Author Topic: The Spaceflight Thread  (Read 2401 times)

0 Members and 1 Guest are viewing this topic.

Re: The Spaceflight Thread
« Reply #30 on: November 27, 2017, 11:05:16 AM »

Re: The Spaceflight Thread
« Reply #31 on: November 27, 2017, 02:09:07 PM »
Here is Boeings new Crew Vehicle named Starliner, which will soon deliver Astronauts to and from the ISS. This is one of two selected vehicles, the other is the Space Exploration Drangon-2 which will be launched via their Falcon rocket.

These 2 vehicles will finally rid ourselves of reliance on Russian spacecraft with the pricetag of US$77 million per seat.  The day the Shuttle was retired, the price of Soyuz seats to ISS magically doubled in price.

https://www.youtube.com/watch?time_continue=84&v=kLPiSapL33Y





Both vehicles are funded under the NASA Commercial Crew Program(CCP).  This is a similar commercial program that supplies ISS from US soil. The Commercial Resupply Service has been operating for years now.  Space Xs Dragon craft and Falcon 9 rocket which launches from Cape Canaveral AirForce Station Space Launch Complex 40 is used as well as the Orbital Sciences Cygnus craft and Antares rockets launch from Wallops in West Virginia.

So far Space X has been contracted for 20 resupply missions and Orbital for 10.  There is still the Russian Progress resupply vehicle, the European Space Agency's Automated Transfer Vehicle, Japan JAXA offers up its H-II Transfer Vehicle (HTV), also called Kounotori.  While Canadas CANADARM-2, the mobile base system, and DEXTRE(Special Purpose Dexterous Manipulator) are our major contributions.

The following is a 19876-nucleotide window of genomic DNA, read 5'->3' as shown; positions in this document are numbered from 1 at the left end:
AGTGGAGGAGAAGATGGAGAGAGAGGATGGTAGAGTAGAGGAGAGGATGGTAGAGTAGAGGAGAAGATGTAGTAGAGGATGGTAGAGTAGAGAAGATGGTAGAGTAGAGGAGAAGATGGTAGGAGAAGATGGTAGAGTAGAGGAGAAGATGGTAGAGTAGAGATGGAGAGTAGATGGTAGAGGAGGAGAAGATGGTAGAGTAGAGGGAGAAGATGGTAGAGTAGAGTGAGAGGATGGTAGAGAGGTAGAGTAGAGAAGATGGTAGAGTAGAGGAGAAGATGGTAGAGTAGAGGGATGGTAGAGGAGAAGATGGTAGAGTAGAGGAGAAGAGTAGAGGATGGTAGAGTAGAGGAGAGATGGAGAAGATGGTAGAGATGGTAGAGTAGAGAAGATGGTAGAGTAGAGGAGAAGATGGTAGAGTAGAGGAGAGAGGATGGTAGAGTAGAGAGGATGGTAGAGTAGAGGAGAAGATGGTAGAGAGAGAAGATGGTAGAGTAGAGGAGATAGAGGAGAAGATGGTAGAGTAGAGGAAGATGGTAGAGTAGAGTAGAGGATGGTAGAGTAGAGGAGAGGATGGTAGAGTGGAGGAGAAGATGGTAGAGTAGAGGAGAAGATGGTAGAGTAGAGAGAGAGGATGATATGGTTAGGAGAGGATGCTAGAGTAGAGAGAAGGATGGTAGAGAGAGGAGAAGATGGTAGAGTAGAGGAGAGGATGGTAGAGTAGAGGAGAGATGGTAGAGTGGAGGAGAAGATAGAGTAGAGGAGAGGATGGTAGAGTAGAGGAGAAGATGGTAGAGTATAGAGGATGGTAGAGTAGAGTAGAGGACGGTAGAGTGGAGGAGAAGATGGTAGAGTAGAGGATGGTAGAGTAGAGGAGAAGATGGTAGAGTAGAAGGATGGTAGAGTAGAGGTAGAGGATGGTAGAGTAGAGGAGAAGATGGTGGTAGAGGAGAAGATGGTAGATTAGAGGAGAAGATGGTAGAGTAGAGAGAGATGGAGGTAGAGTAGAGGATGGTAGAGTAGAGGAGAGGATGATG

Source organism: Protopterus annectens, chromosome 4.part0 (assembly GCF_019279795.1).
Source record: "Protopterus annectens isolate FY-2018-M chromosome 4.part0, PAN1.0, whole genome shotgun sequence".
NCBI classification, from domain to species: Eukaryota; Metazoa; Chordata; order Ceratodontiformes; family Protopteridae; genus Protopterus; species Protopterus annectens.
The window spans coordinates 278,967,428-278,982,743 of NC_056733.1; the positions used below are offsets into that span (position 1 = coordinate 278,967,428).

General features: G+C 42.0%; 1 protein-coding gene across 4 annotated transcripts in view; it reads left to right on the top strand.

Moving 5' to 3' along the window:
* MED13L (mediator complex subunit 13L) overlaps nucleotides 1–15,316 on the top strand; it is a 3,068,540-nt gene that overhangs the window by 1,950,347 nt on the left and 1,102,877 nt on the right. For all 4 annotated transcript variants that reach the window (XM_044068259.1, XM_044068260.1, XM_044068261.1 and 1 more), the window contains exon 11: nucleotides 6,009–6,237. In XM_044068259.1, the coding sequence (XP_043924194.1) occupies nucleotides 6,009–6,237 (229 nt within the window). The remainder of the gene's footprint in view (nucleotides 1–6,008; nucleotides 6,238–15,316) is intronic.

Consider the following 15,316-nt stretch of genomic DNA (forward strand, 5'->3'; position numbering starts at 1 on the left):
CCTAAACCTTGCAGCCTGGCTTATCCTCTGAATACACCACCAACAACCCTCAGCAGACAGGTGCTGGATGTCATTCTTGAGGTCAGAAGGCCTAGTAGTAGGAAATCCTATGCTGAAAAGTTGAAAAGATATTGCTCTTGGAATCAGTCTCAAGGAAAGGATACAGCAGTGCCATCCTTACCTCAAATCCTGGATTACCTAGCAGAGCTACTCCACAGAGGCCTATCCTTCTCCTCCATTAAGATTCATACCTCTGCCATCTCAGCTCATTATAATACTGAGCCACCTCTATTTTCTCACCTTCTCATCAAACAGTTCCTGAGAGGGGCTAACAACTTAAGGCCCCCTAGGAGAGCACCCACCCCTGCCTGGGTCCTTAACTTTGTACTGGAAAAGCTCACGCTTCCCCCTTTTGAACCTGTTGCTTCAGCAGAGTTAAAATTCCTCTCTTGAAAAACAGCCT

These contributions have secured a further 2 Long Duration flights to ISS for our3rd and 4th newest Canadian Astronauts.
David Saint-Jacques November 2018 to join an international crew onboard the orbiting laboratory. Expedition 58/59 will be the first mission for David Saint-Jacques and will mark the 17th space flight for the Canadian Astronaut Corps.
After that, Jeremy Hansen will be on another Long Duration

Jennifer Anne MacKinnon Sidey (born August 3, 1988) and Joshua Kutryk (March 21, 1982) Test pilot, fighter pilot, engineer, lieutenant-colonel in the Royal Canadian Air Force were both selected as Astronaut Candidates on July 1, 2017.  Both are part of the Canadian Space Agency's 2017 Astronaut Group which will be part of the NASA Astronaut Group 22 nicknamed "the Turtles".  Its a long standing tradition for each Astronaut class to get a nickname.  This goes all the way back to the original NASA class, Group-One-"The Mercury Seven" from 1979.

Julie Payette, who is now Canadas Governor General and Commander-in-Chief.  When Julie flew on STS-127 to the ISS, another Canadian Robert Thirsk was serving aboard ISS when the Shuttle-Endeavour was docked.  This was the first time that two Canadians were simultaneously in space.

She retired in 2013 leaving only Chris Hadfield, who flew as ISS Commander during Expedition 34-34, the first time since the ISS's existence that it has NOT been commanded by either an American or Russian.  Though he arrived at ISS aboard the Russian Soyuz space vehicle after launching on December 17, 2012, his command didn't begin until the previous Expedition 34 members undocked from the ISS before deorbiting to Earth. On May 12, 2013 he handed command over before he, and the 2 other Astronauts, boarded their Soyuz capsule and deorbited to Earth the next day.  He had flown aboard shuttle Atlantis in 1995 where he visited the Russian Space Station -Mir. 
He then flew aboard Endeavour during STS-100 where he helped deliver and set up the brand new CANADARM-2 to the ISS.  Over his two spacewalks during that mission Hadfield spent 14 hours, 50 minutes outside, travelling 10 times around the world during his spacewalk.  He also had a Long Duration mission aboard ISS
Hadfield retired from the CSA effective July 3. 2013.